The Transport Secretary Grant Shapps (now replaced by Anne-Marie Trevelyan) has discussed potentially introducing a 20mph speed limit for cyclists in Britain. During August he vowed to introduce a ‘Death by Dangerous Cycling’ law after several major incidents that meant that the guilty cyclist received a much shorter sentence in comparison to someone behind the wheel of a car.
The goal of this, according to the Transport Secretary, is to stop certain dangerous driving behaviours perpetrated by cyclists on roads across the country. But his proposals do not stop there, as there have also been discussions about introducing number plates and insurance for cyclists under plans for the new law.
As a result, cyclists could receive licence penalty points and fines for breaking speed limits, running red lights, and other illegal manoeuvres which is hoped to be a deterrent to reckless behaviour from some cyclists that cause accidents – and lead to more appropriate punishments.
Mr Shapps said he saw “no reason why cyclists should break the road laws, why they should speed, why they should bust red lights and be able to get away with it. I think we do have to not turn a blind eye to that and I’m proposing setting up a review to do exactly that.”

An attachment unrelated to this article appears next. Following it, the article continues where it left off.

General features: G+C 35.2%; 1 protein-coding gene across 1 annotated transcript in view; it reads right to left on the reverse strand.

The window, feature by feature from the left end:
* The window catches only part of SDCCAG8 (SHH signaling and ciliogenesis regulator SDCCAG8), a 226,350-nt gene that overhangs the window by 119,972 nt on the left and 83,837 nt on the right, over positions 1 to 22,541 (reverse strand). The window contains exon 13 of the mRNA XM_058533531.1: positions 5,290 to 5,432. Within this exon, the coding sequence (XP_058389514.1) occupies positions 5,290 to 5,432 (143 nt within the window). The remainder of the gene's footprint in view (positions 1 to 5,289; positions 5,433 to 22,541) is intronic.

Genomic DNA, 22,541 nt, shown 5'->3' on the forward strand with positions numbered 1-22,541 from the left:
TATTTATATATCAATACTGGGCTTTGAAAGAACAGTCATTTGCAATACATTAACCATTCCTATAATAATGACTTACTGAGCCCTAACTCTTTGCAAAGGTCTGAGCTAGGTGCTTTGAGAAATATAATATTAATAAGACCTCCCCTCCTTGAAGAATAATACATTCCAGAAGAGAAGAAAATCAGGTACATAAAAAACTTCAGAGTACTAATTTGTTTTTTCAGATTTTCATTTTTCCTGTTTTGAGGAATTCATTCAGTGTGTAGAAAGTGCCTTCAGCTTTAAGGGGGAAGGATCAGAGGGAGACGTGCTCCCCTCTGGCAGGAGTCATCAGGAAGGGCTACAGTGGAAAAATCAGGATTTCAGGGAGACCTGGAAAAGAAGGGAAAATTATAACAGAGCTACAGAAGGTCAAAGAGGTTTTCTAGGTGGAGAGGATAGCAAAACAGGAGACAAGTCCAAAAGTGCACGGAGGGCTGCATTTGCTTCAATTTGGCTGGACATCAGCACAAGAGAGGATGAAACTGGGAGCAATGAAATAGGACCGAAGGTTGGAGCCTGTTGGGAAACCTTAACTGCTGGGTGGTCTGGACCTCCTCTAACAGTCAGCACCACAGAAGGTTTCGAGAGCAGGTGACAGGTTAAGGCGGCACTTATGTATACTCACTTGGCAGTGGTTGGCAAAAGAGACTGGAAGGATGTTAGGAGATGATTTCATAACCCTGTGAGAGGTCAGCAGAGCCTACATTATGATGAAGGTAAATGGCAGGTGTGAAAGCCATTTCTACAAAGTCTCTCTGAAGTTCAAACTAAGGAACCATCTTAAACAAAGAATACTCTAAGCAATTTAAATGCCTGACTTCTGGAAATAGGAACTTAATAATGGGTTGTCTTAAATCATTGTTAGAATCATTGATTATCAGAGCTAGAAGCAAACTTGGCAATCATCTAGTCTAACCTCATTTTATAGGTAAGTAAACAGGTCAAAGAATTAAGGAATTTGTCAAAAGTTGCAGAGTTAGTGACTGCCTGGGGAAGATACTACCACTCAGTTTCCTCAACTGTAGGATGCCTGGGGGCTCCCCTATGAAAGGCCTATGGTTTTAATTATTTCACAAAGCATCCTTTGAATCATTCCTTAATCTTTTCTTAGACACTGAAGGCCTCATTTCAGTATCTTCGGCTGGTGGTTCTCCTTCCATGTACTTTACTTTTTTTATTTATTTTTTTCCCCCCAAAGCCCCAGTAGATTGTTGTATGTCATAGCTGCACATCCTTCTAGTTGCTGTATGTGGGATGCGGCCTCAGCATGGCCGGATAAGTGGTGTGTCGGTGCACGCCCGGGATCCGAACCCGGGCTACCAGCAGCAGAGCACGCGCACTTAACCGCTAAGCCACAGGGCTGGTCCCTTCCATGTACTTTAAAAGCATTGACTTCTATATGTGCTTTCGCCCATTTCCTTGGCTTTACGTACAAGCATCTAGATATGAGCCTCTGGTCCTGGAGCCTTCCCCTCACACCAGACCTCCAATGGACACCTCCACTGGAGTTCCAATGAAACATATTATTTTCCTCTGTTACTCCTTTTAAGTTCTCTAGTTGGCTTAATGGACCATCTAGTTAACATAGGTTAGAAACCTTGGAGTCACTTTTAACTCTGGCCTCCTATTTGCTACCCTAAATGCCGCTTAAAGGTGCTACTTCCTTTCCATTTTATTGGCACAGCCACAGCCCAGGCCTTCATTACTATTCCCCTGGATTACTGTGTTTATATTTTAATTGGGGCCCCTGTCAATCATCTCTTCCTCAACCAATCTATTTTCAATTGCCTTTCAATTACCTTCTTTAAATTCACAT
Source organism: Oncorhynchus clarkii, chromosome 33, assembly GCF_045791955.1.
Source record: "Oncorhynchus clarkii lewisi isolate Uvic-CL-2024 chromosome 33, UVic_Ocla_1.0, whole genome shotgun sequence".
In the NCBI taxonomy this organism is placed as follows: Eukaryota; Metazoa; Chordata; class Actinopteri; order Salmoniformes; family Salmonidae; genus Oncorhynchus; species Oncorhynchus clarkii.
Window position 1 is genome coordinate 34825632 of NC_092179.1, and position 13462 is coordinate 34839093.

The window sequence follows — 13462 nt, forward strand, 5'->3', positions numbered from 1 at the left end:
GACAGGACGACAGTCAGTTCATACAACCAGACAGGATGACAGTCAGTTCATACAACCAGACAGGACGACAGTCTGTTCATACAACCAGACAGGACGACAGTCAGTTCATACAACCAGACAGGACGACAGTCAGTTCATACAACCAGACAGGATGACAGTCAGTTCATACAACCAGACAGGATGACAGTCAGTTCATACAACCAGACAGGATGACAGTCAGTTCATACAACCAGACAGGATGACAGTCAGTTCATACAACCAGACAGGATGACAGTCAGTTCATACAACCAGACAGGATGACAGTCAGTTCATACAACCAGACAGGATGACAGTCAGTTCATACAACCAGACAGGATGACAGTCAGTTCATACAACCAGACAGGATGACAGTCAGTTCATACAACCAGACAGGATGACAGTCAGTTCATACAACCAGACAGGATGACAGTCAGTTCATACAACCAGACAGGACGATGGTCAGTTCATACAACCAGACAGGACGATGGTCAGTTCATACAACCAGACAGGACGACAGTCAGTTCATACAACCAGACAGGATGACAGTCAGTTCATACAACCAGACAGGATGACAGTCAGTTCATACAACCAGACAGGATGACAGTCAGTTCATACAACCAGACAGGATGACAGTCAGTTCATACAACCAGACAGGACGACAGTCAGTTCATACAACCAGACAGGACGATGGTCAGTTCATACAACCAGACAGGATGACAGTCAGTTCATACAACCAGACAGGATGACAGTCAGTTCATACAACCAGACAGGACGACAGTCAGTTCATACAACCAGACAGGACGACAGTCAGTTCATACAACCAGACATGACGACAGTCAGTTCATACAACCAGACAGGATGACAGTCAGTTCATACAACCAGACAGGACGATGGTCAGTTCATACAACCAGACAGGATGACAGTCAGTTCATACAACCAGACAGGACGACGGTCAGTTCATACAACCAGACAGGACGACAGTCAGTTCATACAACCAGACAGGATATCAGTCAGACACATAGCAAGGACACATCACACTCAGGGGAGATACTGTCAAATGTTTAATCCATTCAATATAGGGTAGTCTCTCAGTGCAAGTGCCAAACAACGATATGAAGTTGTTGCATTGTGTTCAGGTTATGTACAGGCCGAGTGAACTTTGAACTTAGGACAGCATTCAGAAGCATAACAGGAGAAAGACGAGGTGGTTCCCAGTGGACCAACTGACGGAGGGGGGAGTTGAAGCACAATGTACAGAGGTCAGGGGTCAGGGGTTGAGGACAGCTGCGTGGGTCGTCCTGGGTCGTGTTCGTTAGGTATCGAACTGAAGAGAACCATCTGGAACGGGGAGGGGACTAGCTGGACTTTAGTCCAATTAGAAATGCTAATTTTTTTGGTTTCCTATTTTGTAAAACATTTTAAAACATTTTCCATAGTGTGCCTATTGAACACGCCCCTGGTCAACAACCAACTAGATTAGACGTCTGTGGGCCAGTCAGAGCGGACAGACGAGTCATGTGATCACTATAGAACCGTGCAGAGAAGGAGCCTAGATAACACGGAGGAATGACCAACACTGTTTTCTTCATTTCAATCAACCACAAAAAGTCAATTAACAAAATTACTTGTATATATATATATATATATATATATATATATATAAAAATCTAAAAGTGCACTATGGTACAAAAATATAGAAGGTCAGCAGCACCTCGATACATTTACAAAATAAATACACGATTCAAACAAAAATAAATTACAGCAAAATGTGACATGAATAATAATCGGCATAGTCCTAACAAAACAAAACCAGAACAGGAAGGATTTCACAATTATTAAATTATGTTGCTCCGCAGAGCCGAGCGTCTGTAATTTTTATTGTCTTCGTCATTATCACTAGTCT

He said “Cyclists are actually not breaking the law is when they speed, and that cannot be right, so I absolutely propose extending speed limit restrictions to cyclists. Particularly where you’ve got 20mph limits on increasing numbers of roads, cyclists can easily exceed those, so I want to make speed limits apply to cyclists.”
This will lead to questions of how will cyclists be recognised which in turn leads to the question of number plates and insurance etc. He proposes a review of insurance and how cyclists who do break the laws are actually tracked. There has been an increase in cycling and he didn’t want to stop people from riding their bikes, but believed it was step to help to tackle the selfish minority who are giving cyclists a bad name.
Earlier this year, several changes were made to the Highway Code that altered the hierarchy of road users. This gave cyclists priority over other road users, with the exception of pedestrians.
Further discussions are set to be held by ministers this month, and any new updates to the law will be added to the proposed Transport Bill this autumn.